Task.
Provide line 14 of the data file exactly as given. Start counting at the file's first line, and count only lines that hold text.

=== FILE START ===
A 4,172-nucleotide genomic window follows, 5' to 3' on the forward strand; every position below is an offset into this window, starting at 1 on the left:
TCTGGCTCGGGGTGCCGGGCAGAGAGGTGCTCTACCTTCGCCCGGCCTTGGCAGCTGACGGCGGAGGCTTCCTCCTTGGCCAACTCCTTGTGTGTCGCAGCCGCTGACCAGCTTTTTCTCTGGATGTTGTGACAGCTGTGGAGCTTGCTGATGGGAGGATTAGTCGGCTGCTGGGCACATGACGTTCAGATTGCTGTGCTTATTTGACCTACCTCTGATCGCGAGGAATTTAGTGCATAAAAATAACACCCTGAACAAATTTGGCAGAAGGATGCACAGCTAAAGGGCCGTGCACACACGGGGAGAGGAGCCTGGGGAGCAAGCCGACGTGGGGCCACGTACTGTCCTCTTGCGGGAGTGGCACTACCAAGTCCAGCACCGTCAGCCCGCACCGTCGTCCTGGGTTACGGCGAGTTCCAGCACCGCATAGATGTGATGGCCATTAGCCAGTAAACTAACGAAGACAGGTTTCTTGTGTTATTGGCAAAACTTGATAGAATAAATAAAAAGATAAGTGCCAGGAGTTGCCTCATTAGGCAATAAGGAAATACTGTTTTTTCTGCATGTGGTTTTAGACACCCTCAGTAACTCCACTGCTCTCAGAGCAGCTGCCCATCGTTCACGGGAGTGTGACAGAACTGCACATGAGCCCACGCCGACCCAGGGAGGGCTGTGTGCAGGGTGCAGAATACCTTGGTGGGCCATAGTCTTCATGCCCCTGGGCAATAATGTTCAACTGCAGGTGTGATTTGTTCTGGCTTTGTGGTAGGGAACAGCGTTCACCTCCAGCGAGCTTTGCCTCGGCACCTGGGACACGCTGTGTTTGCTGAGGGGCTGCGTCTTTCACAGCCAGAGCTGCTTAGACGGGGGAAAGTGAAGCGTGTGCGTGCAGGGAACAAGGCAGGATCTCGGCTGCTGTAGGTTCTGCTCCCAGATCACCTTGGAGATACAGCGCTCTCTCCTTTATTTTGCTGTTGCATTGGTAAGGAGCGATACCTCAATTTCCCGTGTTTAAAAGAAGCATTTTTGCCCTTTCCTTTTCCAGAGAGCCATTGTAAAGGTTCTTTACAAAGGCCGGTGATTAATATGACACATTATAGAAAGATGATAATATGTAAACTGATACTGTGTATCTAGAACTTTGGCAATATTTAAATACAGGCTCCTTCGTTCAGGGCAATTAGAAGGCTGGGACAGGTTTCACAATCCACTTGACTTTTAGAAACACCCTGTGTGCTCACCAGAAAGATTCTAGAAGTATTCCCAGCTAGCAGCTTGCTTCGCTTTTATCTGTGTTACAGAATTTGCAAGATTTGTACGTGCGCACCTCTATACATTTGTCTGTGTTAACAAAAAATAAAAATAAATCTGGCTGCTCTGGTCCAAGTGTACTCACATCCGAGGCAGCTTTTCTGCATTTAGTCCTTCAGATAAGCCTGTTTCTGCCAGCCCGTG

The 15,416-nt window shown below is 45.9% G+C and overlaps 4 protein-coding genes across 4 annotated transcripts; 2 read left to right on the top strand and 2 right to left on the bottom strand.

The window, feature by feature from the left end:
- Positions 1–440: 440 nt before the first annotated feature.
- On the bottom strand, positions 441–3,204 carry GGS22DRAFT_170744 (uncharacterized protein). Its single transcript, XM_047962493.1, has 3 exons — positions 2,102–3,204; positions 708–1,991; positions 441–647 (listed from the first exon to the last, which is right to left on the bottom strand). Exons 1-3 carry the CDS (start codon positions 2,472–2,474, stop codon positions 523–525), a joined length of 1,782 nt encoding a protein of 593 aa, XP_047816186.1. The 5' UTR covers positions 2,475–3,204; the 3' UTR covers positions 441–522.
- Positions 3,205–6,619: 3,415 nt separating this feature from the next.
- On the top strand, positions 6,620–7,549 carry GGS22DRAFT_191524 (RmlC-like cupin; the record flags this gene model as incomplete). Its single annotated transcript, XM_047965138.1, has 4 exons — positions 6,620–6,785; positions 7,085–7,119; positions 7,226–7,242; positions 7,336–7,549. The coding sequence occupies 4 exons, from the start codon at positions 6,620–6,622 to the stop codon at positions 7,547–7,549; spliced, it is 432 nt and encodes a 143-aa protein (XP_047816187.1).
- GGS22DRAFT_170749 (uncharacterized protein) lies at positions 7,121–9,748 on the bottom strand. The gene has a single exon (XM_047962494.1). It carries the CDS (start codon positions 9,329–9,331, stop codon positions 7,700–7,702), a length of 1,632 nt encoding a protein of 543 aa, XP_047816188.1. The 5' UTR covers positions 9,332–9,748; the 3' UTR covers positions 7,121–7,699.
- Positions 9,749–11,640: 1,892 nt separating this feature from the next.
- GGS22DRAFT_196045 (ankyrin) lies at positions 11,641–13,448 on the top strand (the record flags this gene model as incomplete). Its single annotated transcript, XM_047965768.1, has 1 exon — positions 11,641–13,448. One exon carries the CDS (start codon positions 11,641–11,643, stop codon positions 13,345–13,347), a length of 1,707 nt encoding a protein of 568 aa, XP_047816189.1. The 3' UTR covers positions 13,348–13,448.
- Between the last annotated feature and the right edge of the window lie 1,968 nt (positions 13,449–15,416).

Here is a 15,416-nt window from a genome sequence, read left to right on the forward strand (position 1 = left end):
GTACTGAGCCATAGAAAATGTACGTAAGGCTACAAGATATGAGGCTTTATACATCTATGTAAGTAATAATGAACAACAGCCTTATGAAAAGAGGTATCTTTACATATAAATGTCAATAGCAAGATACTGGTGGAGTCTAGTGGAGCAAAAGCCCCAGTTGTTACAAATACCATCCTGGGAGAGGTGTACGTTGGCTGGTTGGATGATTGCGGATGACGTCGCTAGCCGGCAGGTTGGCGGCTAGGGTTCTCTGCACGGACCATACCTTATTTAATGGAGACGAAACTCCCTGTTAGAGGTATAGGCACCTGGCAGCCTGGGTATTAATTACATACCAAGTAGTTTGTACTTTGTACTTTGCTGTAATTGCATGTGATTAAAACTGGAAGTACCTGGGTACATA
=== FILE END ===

GTACTGAGCCATAGAAAATGTACGTAAGGCTACAAGATATGAGGCTTTATACATCTATGTAAGTAATAATGAACAACAGCCTTATGAAAAGAGGTATCTTTACATATAAATGTCAATAGCAAGATACTGGTGGAGTCTAGTGGAGCAAAAGCCCCAGTTGTTACAAATACCATCCTGGGAGAGGTGTACGTTGGCTGGTTGGATGATTGCGGATGACGTCGCTAGCCGGCAGGTTGGCGGCTAGGGTTCTCTGCACGGACCATACCTTATTTAATGGAGACGAAACTCCCTGTTAGAGGTATAGGCACCTGGCAGCCTGGGTATTAATTACATACCAAGTAGTTTGTACTTTGTACTTTGCTGTAATTGCATGTGATTAAAACTGGAAGTACCTGGGTACATA